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lackluster

[lak-luhs-ter]
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adjective
  1. lacking brilliance or radiance; dull: lackluster eyes.
  2. lacking liveliness, vitality, spirit, or enthusiasm: a lackluster performance.
noun
  1. a lack of brilliance or vitality.
Also especially British, lack·lus·tre.

Origin of lackluster

First recorded in 1590–1600; lack + luster1
Dictionary.com Unabridged Based on the Random House Unabridged Dictionary, © Random House, Inc. 2018

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British Dictionary definitions for lacklustre

lacklustre

US lackluster

adjective
  1. lacking force, brilliance, or vitality
Collins English Dictionary - Complete & Unabridged 2012 Digital Edition © William Collins Sons & Co. Ltd. 1979, 1986 © HarperCollins Publishers 1998, 2000, 2003, 2005, 2006, 2007, 2009, 2012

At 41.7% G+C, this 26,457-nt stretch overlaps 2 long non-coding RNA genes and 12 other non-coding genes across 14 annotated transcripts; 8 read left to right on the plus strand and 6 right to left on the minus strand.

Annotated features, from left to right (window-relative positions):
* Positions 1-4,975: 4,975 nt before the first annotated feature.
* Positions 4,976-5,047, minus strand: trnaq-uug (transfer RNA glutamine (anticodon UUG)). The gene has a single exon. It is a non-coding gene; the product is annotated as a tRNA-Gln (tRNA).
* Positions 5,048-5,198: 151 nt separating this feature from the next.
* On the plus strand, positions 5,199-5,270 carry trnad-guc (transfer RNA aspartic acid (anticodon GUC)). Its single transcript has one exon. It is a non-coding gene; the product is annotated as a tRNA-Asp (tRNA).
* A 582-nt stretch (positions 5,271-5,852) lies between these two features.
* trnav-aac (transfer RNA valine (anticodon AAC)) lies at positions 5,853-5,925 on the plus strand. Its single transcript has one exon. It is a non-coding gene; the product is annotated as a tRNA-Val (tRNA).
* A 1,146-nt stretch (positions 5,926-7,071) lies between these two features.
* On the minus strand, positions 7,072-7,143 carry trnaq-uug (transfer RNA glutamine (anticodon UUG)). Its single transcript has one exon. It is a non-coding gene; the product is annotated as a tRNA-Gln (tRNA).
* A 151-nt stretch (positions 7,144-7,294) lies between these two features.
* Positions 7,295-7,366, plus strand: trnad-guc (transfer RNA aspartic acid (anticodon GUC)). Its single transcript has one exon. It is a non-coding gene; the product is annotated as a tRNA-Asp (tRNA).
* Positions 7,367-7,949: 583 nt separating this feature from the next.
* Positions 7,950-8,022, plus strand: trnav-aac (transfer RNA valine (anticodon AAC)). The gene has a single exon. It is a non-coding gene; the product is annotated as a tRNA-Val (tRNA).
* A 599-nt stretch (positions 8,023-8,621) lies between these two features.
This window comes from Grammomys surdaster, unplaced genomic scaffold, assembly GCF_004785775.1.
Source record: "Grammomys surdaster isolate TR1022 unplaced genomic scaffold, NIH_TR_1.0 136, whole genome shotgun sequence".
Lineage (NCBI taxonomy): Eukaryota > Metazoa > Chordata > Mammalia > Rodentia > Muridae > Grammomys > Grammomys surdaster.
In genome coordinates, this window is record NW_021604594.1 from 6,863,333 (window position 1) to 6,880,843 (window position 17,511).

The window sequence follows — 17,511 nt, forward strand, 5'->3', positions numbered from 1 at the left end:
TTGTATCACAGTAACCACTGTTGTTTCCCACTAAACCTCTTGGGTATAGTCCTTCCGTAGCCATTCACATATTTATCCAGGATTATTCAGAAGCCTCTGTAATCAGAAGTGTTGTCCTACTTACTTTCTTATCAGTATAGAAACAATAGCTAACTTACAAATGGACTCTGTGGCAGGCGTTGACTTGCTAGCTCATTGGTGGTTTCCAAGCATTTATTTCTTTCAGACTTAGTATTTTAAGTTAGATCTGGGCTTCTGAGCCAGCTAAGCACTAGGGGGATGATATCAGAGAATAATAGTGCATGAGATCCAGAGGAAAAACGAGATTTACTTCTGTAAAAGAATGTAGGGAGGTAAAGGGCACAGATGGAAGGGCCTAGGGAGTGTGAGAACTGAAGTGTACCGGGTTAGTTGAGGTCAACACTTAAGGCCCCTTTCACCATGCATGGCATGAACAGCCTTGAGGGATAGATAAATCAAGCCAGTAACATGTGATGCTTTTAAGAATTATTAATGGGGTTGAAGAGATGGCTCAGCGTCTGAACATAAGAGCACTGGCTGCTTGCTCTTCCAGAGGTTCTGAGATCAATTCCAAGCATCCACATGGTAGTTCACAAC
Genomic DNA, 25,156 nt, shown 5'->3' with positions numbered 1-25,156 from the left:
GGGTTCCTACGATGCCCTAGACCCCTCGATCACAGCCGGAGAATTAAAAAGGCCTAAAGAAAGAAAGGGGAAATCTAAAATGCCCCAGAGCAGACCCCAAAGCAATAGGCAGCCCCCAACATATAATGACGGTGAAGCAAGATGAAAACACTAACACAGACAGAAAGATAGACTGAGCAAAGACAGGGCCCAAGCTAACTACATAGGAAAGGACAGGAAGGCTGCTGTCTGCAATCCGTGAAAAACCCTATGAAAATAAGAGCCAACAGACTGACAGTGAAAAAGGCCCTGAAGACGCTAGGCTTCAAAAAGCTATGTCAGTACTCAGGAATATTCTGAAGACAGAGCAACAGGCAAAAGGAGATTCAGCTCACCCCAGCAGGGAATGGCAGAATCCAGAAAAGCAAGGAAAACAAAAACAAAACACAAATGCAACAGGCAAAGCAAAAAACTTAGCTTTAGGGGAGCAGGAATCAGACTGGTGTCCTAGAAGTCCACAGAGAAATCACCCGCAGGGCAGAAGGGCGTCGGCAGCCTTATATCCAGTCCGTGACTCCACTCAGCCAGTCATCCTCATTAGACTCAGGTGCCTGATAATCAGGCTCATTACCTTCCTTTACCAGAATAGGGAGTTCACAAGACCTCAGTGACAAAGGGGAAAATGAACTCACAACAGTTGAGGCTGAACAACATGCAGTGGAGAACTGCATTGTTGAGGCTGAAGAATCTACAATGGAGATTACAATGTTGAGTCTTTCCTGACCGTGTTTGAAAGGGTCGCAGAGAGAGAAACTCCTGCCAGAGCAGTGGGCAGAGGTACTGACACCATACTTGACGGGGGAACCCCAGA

Word Origin and History for lacklustre

chiefly British English spelling of lackluster (q.v.); for spelling, see -re.

lackluster

adj.

also lack-luster, c.1600, first attested in "As You Like It," from lack + luster. Combinations with lack- were frequent in 16c., e.g. lackland (1590s), of a landless man; lack-Latin (1530s), of an ignorant priest.

Online Etymology Dictionary, © 2010 Douglas Harper

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